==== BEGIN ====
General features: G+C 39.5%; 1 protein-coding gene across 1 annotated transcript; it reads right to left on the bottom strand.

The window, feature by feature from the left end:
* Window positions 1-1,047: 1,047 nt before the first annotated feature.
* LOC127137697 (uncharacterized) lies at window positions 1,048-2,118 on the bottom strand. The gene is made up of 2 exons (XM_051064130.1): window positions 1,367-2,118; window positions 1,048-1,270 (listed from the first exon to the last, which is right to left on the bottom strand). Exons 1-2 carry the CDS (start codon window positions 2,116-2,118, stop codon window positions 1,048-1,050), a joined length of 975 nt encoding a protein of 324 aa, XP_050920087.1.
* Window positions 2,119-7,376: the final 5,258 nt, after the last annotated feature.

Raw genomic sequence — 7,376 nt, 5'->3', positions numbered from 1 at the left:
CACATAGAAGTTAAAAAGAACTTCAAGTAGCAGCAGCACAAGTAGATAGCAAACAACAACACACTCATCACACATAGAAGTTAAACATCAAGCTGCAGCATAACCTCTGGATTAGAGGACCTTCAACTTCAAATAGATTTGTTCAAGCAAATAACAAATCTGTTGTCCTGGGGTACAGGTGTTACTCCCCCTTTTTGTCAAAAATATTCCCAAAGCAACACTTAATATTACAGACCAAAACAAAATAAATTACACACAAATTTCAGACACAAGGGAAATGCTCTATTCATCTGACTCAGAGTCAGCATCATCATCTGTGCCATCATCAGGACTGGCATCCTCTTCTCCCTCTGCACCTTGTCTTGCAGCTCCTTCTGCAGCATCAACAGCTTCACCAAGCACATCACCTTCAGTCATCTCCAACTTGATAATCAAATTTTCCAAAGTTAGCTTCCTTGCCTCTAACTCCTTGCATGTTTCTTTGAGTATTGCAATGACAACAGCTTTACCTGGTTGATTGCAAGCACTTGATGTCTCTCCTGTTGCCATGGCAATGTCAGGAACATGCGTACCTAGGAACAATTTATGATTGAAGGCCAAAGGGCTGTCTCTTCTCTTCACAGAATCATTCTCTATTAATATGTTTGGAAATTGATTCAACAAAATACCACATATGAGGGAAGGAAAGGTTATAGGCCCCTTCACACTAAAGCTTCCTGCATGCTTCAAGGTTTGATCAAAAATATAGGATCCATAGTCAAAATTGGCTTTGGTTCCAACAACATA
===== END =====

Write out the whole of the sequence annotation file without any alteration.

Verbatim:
General features: G+C 39.5%; 1 protein-coding gene across 1 annotated transcript; it reads right to left on the bottom strand.

The window, feature by feature from the left end:
* Window positions 1-1,047: 1,047 nt before the first annotated feature.
* LOC127137697 (uncharacterized) lies at window positions 1,048-2,118 on the bottom strand. The gene is made up of 2 exons (XM_051064130.1): window positions 1,367-2,118; window positions 1,048-1,270 (listed from the first exon to the last, which is right to left on the bottom strand). Exons 1-2 carry the CDS (start codon window positions 2,116-2,118, stop codon window positions 1,048-1,050), a joined length of 975 nt encoding a protein of 324 aa, XP_050920087.1.
* Window positions 2,119-7,376: the final 5,258 nt, after the last annotated feature.

Raw genomic sequence — 7,376 nt, 5'->3', positions numbered from 1 at the left:
CACATAGAAGTTAAAAAGAACTTCAAGTAGCAGCAGCACAAGTAGATAGCAAACAACAACACACTCATCACACATAGAAGTTAAACATCAAGCTGCAGCATAACCTCTGGATTAGAGGACCTTCAACTTCAAATAGATTTGTTCAAGCAAATAACAAATCTGTTGTCCTGGGGTACAGGTGTTACTCCCCCTTTTTGTCAAAAATATTCCCAAAGCAACACTTAATATTACAGACCAAAACAAAATAAATTACACACAAATTTCAGACACAAGGGAAATGCTCTATTCATCTGACTCAGAGTCAGCATCATCATCTGTGCCATCATCAGGACTGGCATCCTCTTCTCCCTCTGCACCTTGTCTTGCAGCTCCTTCTGCAGCATCAACAGCTTCACCAAGCACATCACCTTCAGTCATCTCCAACTTGATAATCAAATTTTCCAAAGTTAGCTTCCTTGCCTCTAACTCCTTGCATGTTTCTTTGAGTATTGCAATGACAACAGCTTTACCTGGTTGATTGCAAGCACTTGATGTCTCTCCTGTTGCCATGGCAATGTCAGGAACATGCGTACCTAGGAACAATTTATGATTGAAGGCCAAAGGGCTGTCTCTTCTCTTCACAGAATCATTCTCTATTAATATGTTTGGAAATTGATTCAACAAAATACCACATATGAGGGAAGGAAAGGTTATAGGCCCCTTCACACTAAAGCTTCCTGCATGCTTCAAGGTTTGATCAAAAATATAGGATCCATAGTCAAAATTGGCTTTGGTTCCAACAACATA